JAMA and the Archives Journals require each author to sign and submit the following financial disclosure statement: “I certify that all my affiliations with or financial involvement within the past 5 years and foreseeable future (eg, employment, consultancies, honoraria, stock ownership or options, expert testimony, grants or patents received or pending, royalties) with any organization or entity with a financial interest in or financial conflict with the subject matter or materials discussed in the manuscript are completely disclosed.”1 (See also 5.5, Legal and Ethical Considerations, Conflicts of Interest.)
Authors are expected to provide detailed information about any relevant financial interests or financial conflicts within the past 5 years and for the foreseeable future, particularly those present at the time the research was conducted and up to the time of publication, as well as other financial interests, such as relevant filed or pending patents or patent applications in preparation, that represent potential future financial gain. Although many universities and other institutions and organizations have established policies and thresholds for reporting financial interests and other conflicts of interest, JAMA and the Archives Journals require complete disclosure of all relevant financial relationships and potential financial conflicts of interest, regardless of amount or value. If authors are uncertain about what might constitute a potential financial conflict of interest, they should err on the side of full disclosure and should contact the editorial office if they have questions or concerns. In addition, authors who have no relevant financial interests are asked to provide a statement indicating that they have no financial interests related to the material in the manuscript.
For some journals, financial disclosure information is for the editorial office and is not shared with peer reviewers. Other journals, such as JAMA and the Archives of Dermatology, require authors to include all such disclosures on the title page or in the Acknowledgment section of the manuscript, or both, and these are shown to peer reviewers. However, for all accepted manuscripts, each author’s disclosures of relevant financial interests or declarations of no relevant financial interests should be published. Decisions about whether financial information provided by authors should be published, and thereby disclosed to readers, are usually straightforward. Although editors are willing to discuss disclosure of specific financial information with authors, the policy of JAMA and the Archives Journals is one of full disclosure of all relevant financial interests.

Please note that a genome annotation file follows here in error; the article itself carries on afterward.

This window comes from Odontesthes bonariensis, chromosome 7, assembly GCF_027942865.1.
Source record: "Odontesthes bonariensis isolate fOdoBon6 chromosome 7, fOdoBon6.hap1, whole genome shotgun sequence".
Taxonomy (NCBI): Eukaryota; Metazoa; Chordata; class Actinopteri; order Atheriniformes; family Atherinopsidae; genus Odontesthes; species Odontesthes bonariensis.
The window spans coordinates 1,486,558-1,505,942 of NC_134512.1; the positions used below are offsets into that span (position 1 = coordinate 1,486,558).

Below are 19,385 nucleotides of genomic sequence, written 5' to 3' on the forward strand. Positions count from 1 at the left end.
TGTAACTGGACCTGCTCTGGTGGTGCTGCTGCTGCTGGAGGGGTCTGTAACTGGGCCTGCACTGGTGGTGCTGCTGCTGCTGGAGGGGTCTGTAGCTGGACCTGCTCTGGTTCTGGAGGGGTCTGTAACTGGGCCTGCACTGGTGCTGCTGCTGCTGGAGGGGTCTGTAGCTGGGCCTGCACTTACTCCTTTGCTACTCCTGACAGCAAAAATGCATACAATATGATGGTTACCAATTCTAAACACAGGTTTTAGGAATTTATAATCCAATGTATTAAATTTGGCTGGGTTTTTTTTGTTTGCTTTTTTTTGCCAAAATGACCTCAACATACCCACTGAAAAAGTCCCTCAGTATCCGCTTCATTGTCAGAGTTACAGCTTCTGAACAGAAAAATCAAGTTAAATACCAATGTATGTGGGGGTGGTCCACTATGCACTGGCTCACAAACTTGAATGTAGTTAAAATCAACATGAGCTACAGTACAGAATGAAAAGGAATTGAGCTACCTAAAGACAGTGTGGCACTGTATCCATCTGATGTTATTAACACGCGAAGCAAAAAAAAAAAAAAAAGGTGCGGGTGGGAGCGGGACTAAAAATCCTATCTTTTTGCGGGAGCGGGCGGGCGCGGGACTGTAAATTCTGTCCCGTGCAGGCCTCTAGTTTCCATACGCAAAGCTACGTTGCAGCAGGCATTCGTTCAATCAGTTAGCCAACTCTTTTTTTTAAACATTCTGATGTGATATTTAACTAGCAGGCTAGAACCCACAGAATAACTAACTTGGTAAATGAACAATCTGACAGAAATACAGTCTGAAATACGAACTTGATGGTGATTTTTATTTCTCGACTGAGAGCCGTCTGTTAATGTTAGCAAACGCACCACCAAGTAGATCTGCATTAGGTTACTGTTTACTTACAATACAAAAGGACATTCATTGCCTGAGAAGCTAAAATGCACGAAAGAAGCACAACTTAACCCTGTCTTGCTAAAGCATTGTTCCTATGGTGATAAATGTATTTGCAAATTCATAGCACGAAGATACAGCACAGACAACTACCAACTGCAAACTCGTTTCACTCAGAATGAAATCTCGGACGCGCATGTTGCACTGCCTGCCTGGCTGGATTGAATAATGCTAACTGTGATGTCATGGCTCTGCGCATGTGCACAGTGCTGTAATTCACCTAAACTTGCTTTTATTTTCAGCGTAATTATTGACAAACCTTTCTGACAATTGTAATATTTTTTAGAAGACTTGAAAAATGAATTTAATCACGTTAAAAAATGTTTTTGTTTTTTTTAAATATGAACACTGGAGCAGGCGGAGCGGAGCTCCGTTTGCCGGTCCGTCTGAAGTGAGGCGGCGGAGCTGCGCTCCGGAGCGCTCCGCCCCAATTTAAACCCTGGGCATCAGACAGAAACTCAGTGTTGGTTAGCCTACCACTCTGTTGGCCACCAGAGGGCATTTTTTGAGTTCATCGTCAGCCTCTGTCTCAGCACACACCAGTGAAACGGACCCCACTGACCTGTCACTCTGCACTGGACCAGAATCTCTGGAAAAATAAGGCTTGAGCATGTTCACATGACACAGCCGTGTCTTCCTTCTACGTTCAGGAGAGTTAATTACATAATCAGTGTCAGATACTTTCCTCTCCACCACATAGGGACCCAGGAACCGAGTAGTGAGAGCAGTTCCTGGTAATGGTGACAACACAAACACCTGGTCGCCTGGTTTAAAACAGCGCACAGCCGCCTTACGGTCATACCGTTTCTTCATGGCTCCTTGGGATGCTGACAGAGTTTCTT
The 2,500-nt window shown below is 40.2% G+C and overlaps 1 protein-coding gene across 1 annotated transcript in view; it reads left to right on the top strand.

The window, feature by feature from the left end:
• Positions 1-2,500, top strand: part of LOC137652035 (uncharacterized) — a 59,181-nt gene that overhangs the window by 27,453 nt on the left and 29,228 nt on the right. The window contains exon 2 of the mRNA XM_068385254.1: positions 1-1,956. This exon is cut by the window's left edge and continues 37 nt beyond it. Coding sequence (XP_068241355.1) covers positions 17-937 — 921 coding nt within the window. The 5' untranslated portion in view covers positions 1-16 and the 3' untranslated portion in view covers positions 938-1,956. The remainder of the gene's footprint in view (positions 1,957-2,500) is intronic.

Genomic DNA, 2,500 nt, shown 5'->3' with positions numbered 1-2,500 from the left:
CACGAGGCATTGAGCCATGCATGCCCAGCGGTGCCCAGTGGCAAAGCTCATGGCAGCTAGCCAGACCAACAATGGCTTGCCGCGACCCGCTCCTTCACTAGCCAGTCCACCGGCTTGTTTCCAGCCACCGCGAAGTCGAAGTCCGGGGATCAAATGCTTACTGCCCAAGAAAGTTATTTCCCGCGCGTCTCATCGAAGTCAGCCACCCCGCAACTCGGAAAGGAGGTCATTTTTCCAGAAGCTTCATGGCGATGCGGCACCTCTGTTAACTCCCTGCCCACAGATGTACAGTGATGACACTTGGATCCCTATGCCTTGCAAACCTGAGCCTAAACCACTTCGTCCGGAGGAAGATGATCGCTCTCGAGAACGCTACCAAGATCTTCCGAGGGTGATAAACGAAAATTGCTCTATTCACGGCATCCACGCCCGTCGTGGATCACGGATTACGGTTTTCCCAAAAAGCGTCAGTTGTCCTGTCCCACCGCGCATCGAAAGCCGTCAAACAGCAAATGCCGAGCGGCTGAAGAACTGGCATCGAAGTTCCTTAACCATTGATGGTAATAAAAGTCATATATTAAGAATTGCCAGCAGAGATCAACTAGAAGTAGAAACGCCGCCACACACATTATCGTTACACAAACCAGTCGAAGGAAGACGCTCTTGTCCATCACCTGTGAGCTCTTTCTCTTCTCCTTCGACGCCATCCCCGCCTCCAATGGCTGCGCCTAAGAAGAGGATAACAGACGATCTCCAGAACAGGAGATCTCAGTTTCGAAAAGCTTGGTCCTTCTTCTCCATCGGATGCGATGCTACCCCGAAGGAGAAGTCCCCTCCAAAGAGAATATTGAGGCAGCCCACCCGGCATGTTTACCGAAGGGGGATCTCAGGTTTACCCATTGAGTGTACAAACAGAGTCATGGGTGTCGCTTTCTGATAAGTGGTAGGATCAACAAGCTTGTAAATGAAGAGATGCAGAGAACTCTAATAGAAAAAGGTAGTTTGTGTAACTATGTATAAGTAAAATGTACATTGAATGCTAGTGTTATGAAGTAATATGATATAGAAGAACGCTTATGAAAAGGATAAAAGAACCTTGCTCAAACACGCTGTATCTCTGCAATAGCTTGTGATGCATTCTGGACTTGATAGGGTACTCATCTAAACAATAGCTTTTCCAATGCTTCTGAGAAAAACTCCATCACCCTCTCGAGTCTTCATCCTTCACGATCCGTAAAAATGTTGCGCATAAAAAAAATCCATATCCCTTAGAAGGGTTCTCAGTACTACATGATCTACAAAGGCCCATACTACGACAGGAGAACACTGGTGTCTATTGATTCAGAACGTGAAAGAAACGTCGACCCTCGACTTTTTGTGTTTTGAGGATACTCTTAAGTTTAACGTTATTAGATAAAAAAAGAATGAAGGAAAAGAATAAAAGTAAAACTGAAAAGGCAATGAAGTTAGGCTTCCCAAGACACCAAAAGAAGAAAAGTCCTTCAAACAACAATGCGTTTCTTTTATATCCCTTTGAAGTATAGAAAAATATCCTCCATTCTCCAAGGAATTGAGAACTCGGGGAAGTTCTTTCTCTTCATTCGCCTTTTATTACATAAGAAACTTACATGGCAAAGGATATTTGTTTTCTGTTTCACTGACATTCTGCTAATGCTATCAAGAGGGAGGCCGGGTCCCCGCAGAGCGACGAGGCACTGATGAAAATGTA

The policy requiring disclosure of financial conflicts of interest should apply for all manuscript submissions, including letters to the editor, opinion pieces, informal essays, and book reviews.
Financial Disclosures: Dr Morrow reported having received research grant support administered via Brigham and Women’s Hospital from Bayer Healthcare Diagnostics, Beckman Coulter, Biosite, Dade Behring, Merck, and Roche Diagnostics; and having received honoraria for educational presentations from Bayer Healthcare Diagnostics, Beckman Coulter, and Dade Behring. Dr de Lemos reported receiving research grants and honoraria and consulting fees for speaking from Biosite and Roche. Dr Blazing reported receiving honoraria from Merck and Pfizer.
Financial Disclosure: Dr Neuzil reported receiving research funding from MedImmune for participation in a multicenter trial of an LAIV in 2004–2005.
Financial Disclosure: Dr Smith reported serving as an expert witness for plaintiffs in US tobacco litigation.
Note: The financial disclosure may be a disclosure of no potential financial conflicts of interest. This is not obligatory, and the choice not to include such a statement should not be misinterpreted as an indication of a conflict. However, the inclusion of a statement like that below removes any ambiguity.
Financial Disclosure: None reported.